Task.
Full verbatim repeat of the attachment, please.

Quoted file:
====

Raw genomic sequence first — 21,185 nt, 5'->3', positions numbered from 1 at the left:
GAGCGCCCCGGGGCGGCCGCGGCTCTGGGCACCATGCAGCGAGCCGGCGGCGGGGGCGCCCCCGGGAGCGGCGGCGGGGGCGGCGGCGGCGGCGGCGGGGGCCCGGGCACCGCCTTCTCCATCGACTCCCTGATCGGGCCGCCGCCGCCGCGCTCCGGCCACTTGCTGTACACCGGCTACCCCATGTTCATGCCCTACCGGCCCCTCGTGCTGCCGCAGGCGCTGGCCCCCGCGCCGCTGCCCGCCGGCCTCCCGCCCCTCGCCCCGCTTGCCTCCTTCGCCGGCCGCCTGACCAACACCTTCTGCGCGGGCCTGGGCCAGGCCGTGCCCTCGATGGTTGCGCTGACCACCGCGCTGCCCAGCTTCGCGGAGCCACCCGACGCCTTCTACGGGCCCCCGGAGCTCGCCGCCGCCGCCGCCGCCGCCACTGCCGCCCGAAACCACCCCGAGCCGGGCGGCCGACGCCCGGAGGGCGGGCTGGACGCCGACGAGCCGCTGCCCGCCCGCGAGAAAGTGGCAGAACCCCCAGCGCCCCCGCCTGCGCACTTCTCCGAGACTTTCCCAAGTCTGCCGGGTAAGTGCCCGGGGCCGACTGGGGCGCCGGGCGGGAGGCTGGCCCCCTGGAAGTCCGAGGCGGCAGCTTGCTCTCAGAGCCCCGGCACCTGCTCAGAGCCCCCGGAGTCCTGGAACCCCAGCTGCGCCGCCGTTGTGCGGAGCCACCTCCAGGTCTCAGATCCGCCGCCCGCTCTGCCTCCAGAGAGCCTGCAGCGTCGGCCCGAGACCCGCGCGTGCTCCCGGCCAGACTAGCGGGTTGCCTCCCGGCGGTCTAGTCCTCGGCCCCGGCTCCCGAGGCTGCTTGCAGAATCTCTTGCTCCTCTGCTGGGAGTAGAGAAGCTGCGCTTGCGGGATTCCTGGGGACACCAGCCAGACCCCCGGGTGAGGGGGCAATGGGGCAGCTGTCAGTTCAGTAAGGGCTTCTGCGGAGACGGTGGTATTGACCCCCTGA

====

Raw genomic sequence first — 21,185 nt, 5'->3', positions numbered from 1 at the left:
GAGCGCCCCGGGGCGGCCGCGGCTCTGGGCACCATGCAGCGAGCCGGCGGCGGGGGCGCCCCCGGGAGCGGCGGCGGGGGCGGCGGCGGCGGCGGCGGGGGCCCGGGCACCGCCTTCTCCATCGACTCCCTGATCGGGCCGCCGCCGCCGCGCTCCGGCCACTTGCTGTACACCGGCTACCCCATGTTCATGCCCTACCGGCCCCTCGTGCTGCCGCAGGCGCTGGCCCCCGCGCCGCTGCCCGCCGGCCTCCCGCCCCTCGCCCCGCTTGCCTCCTTCGCCGGCCGCCTGACCAACACCTTCTGCGCGGGCCTGGGCCAGGCCGTGCCCTCGATGGTTGCGCTGACCACCGCGCTGCCCAGCTTCGCGGAGCCACCCGACGCCTTCTACGGGCCCCCGGAGCTCGCCGCCGCCGCCGCCGCCGCCACTGCCGCCCGAAACCACCCCGAGCCGGGCGGCCGACGCCCGGAGGGCGGGCTGGACGCCGACGAGCCGCTGCCCGCCCGCGAGAAAGTGGCAGAACCCCCAGCGCCCCCGCCTGCGCACTTCTCCGAGACTTTCCCAAGTCTGCCGGGTAAGTGCCCGGGGCCGACTGGGGCGCCGGGCGGGAGGCTGGCCCCCTGGAAGTCCGAGGCGGCAGCTTGCTCTCAGAGCCCCGGCACCTGCTCAGAGCCCCCGGAGTCCTGGAACCCCAGCTGCGCCGCCGTTGTGCGGAGCCACCTCCAGGTCTCAGATCCGCCGCCCGCTCTGCCTCCAGAGAGCCTGCAGCGTCGGCCCGAGACCCGCGCGTGCTCCCGGCCAGACTAGCGGGTTGCCTCCCGGCGGTCTAGTCCTCGGCCCCGGCTCCCGAGGCTGCTTGCAGAATCTCTTGCTCCTCTGCTGGGAGTAGAGAAGCTGCGCTTGCGGGATTCCTGGGGACACCAGCCAGACCCCCGGGTGAGGGGGCAATGGGGCAGCTGTCAGTTCAGTAAGGGCTTCTGCGGAGACGGTGGTATTGACCCCCTGA